“She is a great motivator and an excellent listener” says Salma Pathan, an ex-student who had a particularly rough life, and was back at the center on her day-off to talk to Mona for some guidance about her career. “She knows when to be strict and when to be kind. You cannot fool her and she keeps a tab of how we are faring and even what we spend our money on! I am not afraid of my parents but I am apprehensive of her reaction if I do something that I should not being doing.”

Hinaz Mastani, another young girl who is still struggling to find her feet says with a touch of emotion, “Mona ma’am is my go-to person. I trust her completely and will not do anything without asking her because I know she has my interest at heart.”

And these testimonies are not exceptions. Several girls from this center look at Mona as their role model. And it is not just limited to girls. Sahil Midda, who now works at Pantaloon and is doing extremely well, says “She was the one who ingrained into me that you need to have a purpose in life. I was an over-confident boisterous brat when I joined GROW center. But she brought me down to earth and made me realise that I had achieved nothing on my own and was just wasting my father’s money. Today whatever I am, I owe it to her and her team”

 

But her life is not confined to just this work. She is acknowledged both in her family and community as a “leader”. People seek her advice about marital problems, diet issues, and career options for their children or even where to buy a flat! She is constantly invited by colleges and schools in Ahmedabad as a “motivational speaker” and is in great demand during the Navratri season to teach garba and bookings start as early as July.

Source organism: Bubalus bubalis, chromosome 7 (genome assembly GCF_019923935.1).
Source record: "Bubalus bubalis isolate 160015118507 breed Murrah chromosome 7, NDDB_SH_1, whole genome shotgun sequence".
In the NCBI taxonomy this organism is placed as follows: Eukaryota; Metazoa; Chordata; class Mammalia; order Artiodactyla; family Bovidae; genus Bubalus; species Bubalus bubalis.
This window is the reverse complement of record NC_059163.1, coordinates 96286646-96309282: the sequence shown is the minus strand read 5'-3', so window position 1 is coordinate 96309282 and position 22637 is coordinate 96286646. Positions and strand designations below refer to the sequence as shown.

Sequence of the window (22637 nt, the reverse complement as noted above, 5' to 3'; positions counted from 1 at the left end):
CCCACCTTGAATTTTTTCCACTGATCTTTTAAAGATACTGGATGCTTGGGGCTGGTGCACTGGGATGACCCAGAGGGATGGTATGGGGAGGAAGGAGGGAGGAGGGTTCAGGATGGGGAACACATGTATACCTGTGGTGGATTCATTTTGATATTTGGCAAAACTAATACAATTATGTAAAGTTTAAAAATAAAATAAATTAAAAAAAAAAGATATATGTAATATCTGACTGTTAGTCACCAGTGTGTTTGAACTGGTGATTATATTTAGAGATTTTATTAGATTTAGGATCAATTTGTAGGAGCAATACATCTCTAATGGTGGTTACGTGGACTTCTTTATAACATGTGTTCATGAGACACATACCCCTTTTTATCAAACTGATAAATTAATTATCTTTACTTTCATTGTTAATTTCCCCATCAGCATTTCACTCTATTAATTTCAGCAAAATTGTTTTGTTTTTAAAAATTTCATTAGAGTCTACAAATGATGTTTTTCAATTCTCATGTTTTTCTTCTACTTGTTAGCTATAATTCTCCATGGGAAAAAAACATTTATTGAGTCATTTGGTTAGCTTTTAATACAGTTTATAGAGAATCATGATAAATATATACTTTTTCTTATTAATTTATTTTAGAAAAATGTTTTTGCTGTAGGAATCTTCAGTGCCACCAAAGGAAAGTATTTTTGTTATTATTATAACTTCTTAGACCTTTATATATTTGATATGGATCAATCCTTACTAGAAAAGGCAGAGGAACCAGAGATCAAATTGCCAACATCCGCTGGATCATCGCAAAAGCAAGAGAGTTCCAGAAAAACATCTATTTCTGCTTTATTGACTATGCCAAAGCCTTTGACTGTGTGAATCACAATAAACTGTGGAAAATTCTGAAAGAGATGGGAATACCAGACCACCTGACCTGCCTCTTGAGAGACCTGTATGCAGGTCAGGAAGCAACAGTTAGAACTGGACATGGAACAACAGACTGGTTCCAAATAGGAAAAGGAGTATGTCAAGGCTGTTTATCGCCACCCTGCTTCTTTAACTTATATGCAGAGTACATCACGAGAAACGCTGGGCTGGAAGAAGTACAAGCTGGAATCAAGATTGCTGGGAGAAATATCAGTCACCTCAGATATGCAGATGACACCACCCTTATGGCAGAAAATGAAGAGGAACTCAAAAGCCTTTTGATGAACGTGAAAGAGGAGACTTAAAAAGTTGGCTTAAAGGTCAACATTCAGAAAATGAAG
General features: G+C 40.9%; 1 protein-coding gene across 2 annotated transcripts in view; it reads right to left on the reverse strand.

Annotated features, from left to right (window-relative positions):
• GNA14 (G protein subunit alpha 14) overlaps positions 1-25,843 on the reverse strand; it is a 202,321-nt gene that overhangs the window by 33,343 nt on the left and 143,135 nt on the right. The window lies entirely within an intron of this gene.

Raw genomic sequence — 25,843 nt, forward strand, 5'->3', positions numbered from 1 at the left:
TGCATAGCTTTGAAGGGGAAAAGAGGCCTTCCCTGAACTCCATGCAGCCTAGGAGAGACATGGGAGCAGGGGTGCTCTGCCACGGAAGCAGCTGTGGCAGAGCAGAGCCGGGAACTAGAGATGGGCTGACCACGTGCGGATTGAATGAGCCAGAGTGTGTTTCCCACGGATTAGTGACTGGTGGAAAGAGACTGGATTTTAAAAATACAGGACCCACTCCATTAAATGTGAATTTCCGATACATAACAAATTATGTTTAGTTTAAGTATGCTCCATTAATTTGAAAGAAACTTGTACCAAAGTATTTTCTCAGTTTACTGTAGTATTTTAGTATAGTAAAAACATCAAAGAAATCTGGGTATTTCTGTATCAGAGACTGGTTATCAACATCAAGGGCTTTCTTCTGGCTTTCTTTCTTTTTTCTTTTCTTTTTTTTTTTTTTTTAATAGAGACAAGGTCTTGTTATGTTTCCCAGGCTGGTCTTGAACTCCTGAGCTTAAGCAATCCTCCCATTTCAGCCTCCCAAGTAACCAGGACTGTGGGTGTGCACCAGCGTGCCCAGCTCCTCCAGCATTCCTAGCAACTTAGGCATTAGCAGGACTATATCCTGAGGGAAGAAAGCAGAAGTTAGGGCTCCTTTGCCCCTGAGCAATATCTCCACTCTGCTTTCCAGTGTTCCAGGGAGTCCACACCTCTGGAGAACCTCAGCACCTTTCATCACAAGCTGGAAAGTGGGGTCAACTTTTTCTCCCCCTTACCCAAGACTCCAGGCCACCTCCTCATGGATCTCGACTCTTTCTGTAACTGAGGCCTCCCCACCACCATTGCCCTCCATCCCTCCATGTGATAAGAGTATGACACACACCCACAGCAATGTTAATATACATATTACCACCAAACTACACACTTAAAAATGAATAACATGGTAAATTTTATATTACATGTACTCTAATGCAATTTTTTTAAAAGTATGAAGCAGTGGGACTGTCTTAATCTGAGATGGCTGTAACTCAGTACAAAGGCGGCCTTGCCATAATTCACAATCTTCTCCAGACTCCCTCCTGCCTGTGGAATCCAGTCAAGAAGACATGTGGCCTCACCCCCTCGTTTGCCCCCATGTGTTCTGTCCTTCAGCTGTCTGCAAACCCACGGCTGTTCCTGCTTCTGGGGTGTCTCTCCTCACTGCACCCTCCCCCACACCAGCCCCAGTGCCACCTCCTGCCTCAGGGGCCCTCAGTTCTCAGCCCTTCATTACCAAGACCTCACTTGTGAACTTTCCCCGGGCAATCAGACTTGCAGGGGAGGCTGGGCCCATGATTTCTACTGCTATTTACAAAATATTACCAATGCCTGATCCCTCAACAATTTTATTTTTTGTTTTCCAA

For a woman who comes from a conservative Rajput family, where “Ghungat pratha” (Not showing your face to any outsider) is an established norm and a woman’s identity is completely appended to her husband, she has come a long way. She is the first woman in family to have done graduation, the first woman to have a job and the first to buy property in her name with her own salary! No small feat for a first generation learner and a woman who is visually impaired!

I am privileged to meet a wide array of people in the course of my work both as a journalist and now as a development writer, and I consciously try not to get carried away by their titles or achievements.  But some one-off “stories” leave an imprint and more often than not they are ordinary people living out extraordinary lives.

I met Monika Parmar recently when I went to Ahmedabad on routine work. She heads our skilling center in the city and is responsible for driving business which includes new admissions, placements and of course mentoring students who are enrolled for coaching.

I watch her interact with the impatient crowd and her people skills are evident as she shifts gears from English to Gujarati or Hindi with ease. She bends down to pat a youngster, offers a cold glass of water to a potential employer and re-assures an anxious mother about her daughter even as she indicates over her head for someone to get a chair and some tea. Small gestures and simple acts but she has already won half the battle!